All of which brings us to Forrest Gump and his mother. Movies are movies, but still, Mrs. Gump should be every teen’s hero. Forrest’s favorite sneakers as a teen would certainly reveal him as the “slow-witted and big hearted” (stupid) teen. His mother does something intelligent: she accepts his slow-wit as something neither good nor bad. She often tells Forrest: “Stupid is as stupid does”. Urban Dictionary says: “‘Stupid is as stupid does’ means that an intelligent person who does stupid things is still stupid. You are what you do.” Mrs. Gump wants Forrest to know that a slow-witted person who does intelligent things is intelligent. As a result, Forrest has self-esteem.
Chances are that your teen isn’t as slow-witted as Forrest. Then again, chances are that some of the things your child does are stupid. The trick is to encourage him or her to do intelligent things, while serenely giving the space to be what your child naturally is. Warning! If you haven’t yet learned the trick, you may be doing something stupid – undermining your teen’s self-esteem by squashing his natural essence.
Want to become your teen’s hero? Replace the “stupid” in “stupid is as stupid does” with the word that represents the thing about your teen that his favorite sneakers may show you. That teen who wears the light blue Vee3 Vans, well, she can still make the whole class laugh. And that isn’t stupid – that is a gift. “Fun is as fun does”.
Reflecting upon your teen’s favorite sneakers may be what is needed for your heart to reconnect with your teen, freeing him to flourish as that person he is meant to be. And by honoring and managing positively your teen’s unique natural essence, the chances are she will do intelligent things, and make you proud, indeed.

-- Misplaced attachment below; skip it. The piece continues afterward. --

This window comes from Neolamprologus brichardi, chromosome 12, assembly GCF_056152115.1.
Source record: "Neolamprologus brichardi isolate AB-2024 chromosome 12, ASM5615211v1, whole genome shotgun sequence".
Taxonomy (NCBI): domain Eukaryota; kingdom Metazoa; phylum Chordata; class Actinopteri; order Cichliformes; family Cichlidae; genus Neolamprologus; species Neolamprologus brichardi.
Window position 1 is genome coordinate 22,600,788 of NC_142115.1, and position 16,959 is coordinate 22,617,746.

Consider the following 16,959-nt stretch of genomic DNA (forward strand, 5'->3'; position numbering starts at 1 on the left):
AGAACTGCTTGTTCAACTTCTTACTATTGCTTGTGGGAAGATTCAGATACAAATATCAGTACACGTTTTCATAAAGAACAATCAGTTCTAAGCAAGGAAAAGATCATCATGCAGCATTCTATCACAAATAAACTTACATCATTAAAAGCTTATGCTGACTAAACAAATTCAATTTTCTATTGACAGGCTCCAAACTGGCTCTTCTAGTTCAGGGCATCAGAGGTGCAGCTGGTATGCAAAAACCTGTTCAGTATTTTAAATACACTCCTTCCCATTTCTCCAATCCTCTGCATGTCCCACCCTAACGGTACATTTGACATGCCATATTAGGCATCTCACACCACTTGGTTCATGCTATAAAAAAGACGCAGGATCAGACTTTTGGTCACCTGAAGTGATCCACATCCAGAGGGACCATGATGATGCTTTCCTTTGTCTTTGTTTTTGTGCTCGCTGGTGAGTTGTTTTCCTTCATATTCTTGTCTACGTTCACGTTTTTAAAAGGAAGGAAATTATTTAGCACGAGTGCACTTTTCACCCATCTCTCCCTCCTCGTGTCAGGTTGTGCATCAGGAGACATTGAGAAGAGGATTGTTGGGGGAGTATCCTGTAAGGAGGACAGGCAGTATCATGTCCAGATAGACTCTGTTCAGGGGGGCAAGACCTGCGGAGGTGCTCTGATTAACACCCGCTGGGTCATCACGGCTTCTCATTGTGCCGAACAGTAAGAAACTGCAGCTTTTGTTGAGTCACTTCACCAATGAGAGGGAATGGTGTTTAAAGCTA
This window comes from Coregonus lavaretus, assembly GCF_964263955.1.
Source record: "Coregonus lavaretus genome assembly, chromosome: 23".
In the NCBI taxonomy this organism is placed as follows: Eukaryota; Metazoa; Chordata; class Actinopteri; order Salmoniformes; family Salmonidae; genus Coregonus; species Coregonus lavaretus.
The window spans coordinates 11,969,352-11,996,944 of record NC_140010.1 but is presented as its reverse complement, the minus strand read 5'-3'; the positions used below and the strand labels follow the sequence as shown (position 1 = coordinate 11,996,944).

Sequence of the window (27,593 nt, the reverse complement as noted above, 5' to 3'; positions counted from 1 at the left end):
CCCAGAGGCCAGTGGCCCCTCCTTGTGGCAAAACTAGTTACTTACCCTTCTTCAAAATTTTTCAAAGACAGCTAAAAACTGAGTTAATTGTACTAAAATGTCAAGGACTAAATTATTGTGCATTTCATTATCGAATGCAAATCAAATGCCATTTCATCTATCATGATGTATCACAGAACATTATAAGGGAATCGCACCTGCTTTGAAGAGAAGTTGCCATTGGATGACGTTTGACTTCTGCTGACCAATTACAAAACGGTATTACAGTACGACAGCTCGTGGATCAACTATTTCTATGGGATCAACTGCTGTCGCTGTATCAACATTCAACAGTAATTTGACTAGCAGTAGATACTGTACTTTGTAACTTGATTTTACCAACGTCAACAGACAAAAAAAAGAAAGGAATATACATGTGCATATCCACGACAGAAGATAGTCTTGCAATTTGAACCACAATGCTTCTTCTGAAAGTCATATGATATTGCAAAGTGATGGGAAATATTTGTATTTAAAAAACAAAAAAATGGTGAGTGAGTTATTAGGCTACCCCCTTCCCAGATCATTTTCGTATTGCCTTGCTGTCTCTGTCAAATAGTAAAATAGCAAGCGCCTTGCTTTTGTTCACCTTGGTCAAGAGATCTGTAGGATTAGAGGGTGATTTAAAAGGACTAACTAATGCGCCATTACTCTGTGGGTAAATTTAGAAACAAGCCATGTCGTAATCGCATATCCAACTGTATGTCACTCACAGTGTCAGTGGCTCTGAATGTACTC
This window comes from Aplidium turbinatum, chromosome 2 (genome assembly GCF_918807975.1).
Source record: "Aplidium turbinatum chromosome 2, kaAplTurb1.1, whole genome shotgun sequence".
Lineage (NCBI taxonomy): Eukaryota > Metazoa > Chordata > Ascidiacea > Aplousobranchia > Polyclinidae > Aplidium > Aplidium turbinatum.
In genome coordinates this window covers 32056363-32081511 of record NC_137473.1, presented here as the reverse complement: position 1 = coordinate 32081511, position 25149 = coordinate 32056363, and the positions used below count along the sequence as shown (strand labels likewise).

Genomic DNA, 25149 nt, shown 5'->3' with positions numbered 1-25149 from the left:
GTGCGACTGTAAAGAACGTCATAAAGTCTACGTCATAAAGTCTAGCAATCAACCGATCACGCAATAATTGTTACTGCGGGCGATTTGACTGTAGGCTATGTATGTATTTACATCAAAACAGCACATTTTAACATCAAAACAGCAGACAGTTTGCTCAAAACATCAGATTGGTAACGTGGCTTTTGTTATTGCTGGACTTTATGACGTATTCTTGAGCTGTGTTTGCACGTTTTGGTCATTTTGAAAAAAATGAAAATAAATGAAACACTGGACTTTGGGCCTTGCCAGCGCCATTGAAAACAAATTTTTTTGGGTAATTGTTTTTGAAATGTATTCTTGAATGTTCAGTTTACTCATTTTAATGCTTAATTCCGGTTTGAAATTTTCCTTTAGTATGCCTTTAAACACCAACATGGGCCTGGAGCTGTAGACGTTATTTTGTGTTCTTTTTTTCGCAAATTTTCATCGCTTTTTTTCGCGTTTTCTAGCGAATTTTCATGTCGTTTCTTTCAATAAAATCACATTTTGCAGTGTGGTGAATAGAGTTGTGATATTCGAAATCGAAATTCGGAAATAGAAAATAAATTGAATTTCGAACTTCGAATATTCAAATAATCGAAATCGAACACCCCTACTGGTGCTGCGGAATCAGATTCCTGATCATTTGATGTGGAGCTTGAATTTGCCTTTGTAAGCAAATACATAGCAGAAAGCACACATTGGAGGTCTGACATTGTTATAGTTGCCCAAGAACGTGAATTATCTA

Love your article Jane!
Given that a frequent source of conflict with offspring at home is a “messy” (ahem) room, this episode as well may be of interest to readers. My feeling has always been that there’s no point ordering kids to do anything. They have to have some personal motivation, especially when they are teenagers. One day I hit on the perfect solution for my 15 year old. I told her that if she cleaned out her closets, I would make a quilt out of all her favorite t-shirts that she’d outgrown. Within 24 hours closts, drawers, room were tip top clean, and she had added favorite socks to the pile. I hand appliquéed them onto an old linen sheet from my in-laws and made it into a quilt cover. From then on, she kept her room clean.
What a brilliant and creative idea!
Nice article, Jane. It reminds me of what my daughter did as a young teen when we couldn’t find sneakers/ sports shoes she liked. We bought a pair of white ones because she had to have something. The next day, she came happily to breakfast wearing them: she had taken magic markers and colored orange and red flames coming off the soles so it looked like she was running on fire. All the kids wanted her to paint their shoes, too…
Thoughtful and well-written, this article created an “ah-ha!” moment for me. Thank you, Jane.
Thanks for the reminder that sometimes we let ourselves judge our teens based on our own criteria, which may be very different from who they are, and who they want to be.